Corporate Banner
Satellite Banner
Stem Cells, Cellular Therapy & Biobanking
>
Scientific Community
 
Become a Member | Sign in
Home>News>This Article
  News
Return

Study Shows How the Nanog Protein Promotes Growth of Head and Neck Cancer

Published: Monday, June 24, 2013
Last Updated: Monday, June 24, 2013
Bookmark and Share
A protein called Nanog helps the renewal of healthy embryonic stem cells and promotes cancer stem cell proliferation in head and neck cancer.

A new study led by researchers at The Ohio State University Comprehensive Cancer Center – Arthur G. James Cancer Hospital and Richard J. Solove Research Institute (OSUCCC–James) has identified a biochemical pathway in cancer stem cells that is essential for promoting head and neck cancer.
 
The study shows that a protein called Nanog, which is normally active in embryonic stem cells, promotes the growth of cancer stem cells in head and neck cancer. The findings provide information essential for designing novel targeted drugs that might improve the treatment of head and neck cancer.
 
Normally, Nanog helps healthy embryonic stem cells maintain their undifferentiated, uncommitted (i.e., pluripotent) state. But recent evidence suggests that Nanog promotes tumor growth by stimulating the proliferation of cancer stem cells.
 
“This study defines a signaling axis that is essential for head and neck cancer progression, and our findings show that this axis may be disrupted at three key steps,” says principal investigator Quintin Pan, PhD, associate professor of otolaryngology at the OSUCCC – James. “Targeted drugs that are designed to inhibit any or all of these three steps might greatly improve the treatment of head and neck cancer.”
 
The findings were published in a recent issue of the journal Oncogene.
 
Specifically, the study shows that an enzyme called “protein kinase C-epsilon” (PKCepsilon) adds energy-packing phosphate groups to the Nanog molecule. This phosphorylation of Nanog stabilizes and activates the molecule.
 
It also triggers a series of events: Two Nanog molecules bind together, and these are joined by a third “co-activating” molecule called p300. This molecular complex then binds to the promoter region of a gene called Bmi1, an event that increases the expression of the gene. This, in turn, stimulates proliferation of cancer stem cells.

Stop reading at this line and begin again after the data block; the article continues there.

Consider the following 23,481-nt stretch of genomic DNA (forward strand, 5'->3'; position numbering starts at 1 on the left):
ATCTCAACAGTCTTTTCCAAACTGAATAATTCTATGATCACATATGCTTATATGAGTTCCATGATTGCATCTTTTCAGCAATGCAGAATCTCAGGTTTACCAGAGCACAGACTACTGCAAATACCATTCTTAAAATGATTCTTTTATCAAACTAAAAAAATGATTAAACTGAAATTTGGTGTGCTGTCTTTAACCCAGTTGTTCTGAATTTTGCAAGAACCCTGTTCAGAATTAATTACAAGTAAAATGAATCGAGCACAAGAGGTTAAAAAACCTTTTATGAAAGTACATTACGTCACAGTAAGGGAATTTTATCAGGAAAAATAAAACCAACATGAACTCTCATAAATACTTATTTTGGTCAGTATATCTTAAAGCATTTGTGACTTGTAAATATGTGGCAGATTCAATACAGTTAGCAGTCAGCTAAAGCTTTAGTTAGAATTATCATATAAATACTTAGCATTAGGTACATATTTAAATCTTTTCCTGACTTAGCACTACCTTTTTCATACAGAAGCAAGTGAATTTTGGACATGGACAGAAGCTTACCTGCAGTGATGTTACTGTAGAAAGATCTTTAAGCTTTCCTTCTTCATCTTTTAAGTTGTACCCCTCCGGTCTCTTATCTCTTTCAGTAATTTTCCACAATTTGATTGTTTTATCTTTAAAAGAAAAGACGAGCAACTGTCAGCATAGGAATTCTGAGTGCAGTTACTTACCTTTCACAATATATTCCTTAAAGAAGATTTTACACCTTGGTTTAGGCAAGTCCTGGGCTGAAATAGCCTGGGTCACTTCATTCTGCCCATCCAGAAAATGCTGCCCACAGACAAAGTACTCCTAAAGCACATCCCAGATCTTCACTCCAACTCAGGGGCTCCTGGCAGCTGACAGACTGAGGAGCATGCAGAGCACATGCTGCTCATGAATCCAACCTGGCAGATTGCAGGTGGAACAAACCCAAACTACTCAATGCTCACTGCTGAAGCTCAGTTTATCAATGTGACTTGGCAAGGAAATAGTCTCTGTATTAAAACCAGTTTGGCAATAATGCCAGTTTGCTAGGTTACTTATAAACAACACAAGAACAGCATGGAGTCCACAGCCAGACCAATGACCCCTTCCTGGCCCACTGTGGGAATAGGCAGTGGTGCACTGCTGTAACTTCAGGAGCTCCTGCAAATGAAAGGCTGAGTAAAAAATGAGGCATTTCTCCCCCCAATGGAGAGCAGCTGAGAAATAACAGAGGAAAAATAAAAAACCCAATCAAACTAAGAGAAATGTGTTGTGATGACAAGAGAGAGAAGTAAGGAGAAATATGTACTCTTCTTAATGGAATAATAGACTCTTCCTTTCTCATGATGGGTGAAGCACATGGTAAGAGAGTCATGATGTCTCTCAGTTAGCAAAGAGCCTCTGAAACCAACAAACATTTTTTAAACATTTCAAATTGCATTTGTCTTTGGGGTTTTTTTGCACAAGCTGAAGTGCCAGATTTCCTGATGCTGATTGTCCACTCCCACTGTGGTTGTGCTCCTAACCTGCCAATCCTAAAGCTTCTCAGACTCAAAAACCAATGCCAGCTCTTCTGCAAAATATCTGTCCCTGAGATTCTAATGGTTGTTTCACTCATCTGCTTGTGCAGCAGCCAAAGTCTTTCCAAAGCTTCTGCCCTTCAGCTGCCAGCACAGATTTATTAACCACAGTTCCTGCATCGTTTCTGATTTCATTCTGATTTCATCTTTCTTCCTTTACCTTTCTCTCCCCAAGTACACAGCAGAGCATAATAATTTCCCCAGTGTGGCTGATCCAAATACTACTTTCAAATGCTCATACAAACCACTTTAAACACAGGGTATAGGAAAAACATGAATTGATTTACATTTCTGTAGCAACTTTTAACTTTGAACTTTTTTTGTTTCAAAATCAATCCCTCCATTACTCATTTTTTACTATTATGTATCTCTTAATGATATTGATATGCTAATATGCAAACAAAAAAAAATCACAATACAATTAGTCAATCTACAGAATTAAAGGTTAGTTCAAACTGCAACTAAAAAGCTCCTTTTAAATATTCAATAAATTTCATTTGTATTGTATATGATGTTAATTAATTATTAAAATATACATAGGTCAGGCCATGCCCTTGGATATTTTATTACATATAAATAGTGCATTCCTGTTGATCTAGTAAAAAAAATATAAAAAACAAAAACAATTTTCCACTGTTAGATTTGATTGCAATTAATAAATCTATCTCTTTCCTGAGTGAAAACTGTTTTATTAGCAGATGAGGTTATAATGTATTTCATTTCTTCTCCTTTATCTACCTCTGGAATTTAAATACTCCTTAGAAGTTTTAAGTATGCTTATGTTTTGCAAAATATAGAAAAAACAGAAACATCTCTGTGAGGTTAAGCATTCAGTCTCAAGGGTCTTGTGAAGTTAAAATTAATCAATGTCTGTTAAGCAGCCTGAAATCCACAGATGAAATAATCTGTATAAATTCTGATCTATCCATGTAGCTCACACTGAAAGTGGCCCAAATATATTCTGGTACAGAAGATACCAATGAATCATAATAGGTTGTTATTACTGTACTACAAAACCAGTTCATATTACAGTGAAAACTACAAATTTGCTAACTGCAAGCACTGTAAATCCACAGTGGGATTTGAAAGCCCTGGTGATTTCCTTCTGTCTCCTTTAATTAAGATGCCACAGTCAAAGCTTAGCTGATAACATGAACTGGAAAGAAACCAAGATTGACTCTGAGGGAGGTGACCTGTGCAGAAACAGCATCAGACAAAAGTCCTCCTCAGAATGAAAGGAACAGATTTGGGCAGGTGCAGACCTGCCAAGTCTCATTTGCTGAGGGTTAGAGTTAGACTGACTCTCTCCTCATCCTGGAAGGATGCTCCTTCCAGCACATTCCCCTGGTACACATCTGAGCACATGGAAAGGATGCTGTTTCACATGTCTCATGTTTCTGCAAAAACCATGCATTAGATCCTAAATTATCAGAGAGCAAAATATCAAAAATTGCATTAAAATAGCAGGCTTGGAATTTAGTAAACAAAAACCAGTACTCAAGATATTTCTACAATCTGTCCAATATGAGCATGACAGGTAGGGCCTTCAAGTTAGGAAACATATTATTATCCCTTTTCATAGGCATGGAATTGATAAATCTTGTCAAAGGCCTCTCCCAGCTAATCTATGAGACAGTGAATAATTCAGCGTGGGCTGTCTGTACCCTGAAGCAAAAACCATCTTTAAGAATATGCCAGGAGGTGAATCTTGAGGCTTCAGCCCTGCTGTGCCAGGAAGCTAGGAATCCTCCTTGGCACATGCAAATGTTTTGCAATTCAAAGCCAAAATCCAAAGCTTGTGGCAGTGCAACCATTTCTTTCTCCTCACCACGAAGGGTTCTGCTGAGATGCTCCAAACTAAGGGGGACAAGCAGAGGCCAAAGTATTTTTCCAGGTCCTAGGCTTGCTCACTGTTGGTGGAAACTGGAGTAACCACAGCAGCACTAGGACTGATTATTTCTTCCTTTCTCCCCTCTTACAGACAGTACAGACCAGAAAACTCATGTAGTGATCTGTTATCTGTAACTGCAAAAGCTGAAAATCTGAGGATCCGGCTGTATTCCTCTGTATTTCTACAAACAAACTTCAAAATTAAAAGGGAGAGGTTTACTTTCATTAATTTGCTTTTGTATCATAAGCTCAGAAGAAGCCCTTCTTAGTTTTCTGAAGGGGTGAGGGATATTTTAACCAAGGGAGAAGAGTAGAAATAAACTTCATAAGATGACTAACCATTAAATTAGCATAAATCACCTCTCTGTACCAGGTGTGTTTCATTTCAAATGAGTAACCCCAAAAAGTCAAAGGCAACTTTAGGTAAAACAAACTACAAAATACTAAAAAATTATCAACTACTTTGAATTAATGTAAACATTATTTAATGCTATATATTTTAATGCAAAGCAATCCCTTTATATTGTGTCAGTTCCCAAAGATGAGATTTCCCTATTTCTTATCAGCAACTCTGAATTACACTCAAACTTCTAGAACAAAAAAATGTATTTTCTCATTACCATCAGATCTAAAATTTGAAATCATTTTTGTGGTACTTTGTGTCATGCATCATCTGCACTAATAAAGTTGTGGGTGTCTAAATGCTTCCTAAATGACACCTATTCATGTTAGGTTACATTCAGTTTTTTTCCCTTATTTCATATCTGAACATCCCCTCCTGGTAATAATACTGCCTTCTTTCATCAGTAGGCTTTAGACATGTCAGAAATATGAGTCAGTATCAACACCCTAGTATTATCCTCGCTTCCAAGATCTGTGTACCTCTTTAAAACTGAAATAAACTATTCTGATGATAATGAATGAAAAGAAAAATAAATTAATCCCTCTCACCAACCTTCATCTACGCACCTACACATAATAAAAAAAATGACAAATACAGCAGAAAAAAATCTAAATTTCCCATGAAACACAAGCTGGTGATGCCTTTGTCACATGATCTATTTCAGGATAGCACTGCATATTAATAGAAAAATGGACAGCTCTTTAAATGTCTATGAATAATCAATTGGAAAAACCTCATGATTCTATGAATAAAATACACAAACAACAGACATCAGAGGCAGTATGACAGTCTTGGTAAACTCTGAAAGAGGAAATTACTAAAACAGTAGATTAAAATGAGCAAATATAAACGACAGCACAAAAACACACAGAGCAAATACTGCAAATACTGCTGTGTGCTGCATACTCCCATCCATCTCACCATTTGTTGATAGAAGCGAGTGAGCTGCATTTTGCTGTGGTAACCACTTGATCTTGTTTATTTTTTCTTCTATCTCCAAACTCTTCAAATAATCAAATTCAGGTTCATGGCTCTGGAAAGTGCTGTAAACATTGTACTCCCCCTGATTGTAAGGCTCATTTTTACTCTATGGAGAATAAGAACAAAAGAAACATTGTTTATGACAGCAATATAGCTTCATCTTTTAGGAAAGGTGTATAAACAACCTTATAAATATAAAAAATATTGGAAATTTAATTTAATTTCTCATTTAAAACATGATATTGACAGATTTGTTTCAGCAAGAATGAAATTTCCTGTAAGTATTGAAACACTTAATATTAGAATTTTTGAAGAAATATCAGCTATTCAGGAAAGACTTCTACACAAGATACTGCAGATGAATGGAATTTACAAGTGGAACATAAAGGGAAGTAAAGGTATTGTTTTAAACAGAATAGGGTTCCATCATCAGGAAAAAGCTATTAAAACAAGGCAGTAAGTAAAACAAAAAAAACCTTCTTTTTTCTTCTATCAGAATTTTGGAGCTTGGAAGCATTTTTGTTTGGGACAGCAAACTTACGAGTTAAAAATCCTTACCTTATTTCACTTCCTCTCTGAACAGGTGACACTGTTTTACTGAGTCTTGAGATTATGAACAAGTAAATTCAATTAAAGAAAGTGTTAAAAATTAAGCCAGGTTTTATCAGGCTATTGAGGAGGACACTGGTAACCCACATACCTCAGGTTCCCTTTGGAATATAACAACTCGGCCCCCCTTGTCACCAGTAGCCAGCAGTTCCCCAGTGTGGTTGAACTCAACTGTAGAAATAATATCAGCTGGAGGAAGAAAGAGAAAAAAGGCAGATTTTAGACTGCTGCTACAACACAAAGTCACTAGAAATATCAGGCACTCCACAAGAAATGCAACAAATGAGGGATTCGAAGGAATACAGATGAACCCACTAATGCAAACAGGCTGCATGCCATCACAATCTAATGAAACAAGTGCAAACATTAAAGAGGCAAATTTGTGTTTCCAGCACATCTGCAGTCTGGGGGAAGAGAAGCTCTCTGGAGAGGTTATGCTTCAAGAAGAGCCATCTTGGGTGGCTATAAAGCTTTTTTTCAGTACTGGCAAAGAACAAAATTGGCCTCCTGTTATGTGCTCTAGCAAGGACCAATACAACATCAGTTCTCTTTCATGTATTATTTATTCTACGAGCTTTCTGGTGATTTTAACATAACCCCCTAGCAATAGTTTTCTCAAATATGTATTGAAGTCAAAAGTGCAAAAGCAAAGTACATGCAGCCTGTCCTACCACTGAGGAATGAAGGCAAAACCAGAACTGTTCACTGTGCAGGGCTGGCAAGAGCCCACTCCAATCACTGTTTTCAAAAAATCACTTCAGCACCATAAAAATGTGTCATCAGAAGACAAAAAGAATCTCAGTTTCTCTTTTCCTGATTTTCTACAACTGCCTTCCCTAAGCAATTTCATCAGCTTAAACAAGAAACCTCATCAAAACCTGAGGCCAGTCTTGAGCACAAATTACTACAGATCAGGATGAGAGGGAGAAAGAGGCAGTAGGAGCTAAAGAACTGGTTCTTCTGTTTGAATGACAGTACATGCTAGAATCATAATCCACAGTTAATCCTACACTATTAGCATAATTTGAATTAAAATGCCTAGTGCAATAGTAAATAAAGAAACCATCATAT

“Our work shows that the PKCepsilon/Nanog/Bmi1 signaling axis is essential to promote head and neck cancer,” Pan says. “And it provides initial evidence that the development of inhibitors that block critical points in this axis might yield a potent collection of targeted anti-cancer therapeutics that could be valuable for the treatment of head and neck cancer.”


Further Information

Join For Free

Access to this exclusive content is for Technology Networks Premium members only.

Join Technology Networks Premium for free access to:

  • Exclusive articles
  • Presentations from international conferences
  • Over 3,500+ scientific posters on ePosters
  • More than 5,000+ scientific videos on LabTube
  • 35 community eNewsletters


Sign In



Forgotten your details? Click Here
If you are not a member you can join here

*Please note: By logging into TechnologyNetworks.com you agree to accept the use of cookies. To find out more about the cookies we use and how to delete them, see our privacy policy.


Scientific News
Insight into Eye Diseases
Scientists recreate zebrafish cell regeneration from retinal stem cells in mice.
1960s Antibiotics Show Promise for TB Therapy
Research suggests antibiotics introduced in 1963 to treat bacterial infections show promise for tuberculosis therapy.
Analysing 10,000 Cells Simultaneously
New techniquethat traps 10,000 cells on a single chip has potential for cancer screening for individuals.
Studies Explore the Science of Cardiovascular Diseases
Two studies highlight how basic science research insights are key to future treatment breakthroughs.
Stem Cell ‘Heart Patch’ Almost Perfected
Scientists aiming to perfect and test 3D "heart patches" in animal model, last hurdle before human patients.
Using Stem Cells to Grow a 3D Lung-in-a-Dish
Researchers have created 3D lung-like tissue from lung-derived stem cells. The tissue can be used to study lung diseases.
MRI Guidance Aids Stem Cell Delivery
Scientists have delivered stem cells to the brain with unprecedented precision, infusing the cells under real-time MRI guidance.
Mechanisms of Parkinson’s Pathology
Defects that lead to cells’ failure to decommission faulty mitochondria cause nerve cells to die, triggering the symptoms of Parkinson’s disease.
Stem Cell Transplant Without Radiation or Chemotherapy
Researchers have successfully performed stem cell transplants without using radiation or chemotherapy.
Advanced Lymphoma in Remission After T-Cell Therapy
63% of trial participants who recieved two-drug combination chemo plus intermediate dose of engineered T cells went into complete remission.
Skyscraper Banner

SELECTBIO Market Reports
Go to LabTube
Go to eposters
 
Access to the latest scientific news
Exclusive articles
Upload and share your posters on ePosters
Latest presentations and webinars
View a library of 1,800+ scientific and medical posters
3,500+ scientific and medical posters
A library of 2,500+ scientific videos on LabTube
5,000+ scientific videos
Close
Premium CrownJOIN TECHNOLOGY NETWORKS PREMIUM FOR FREE!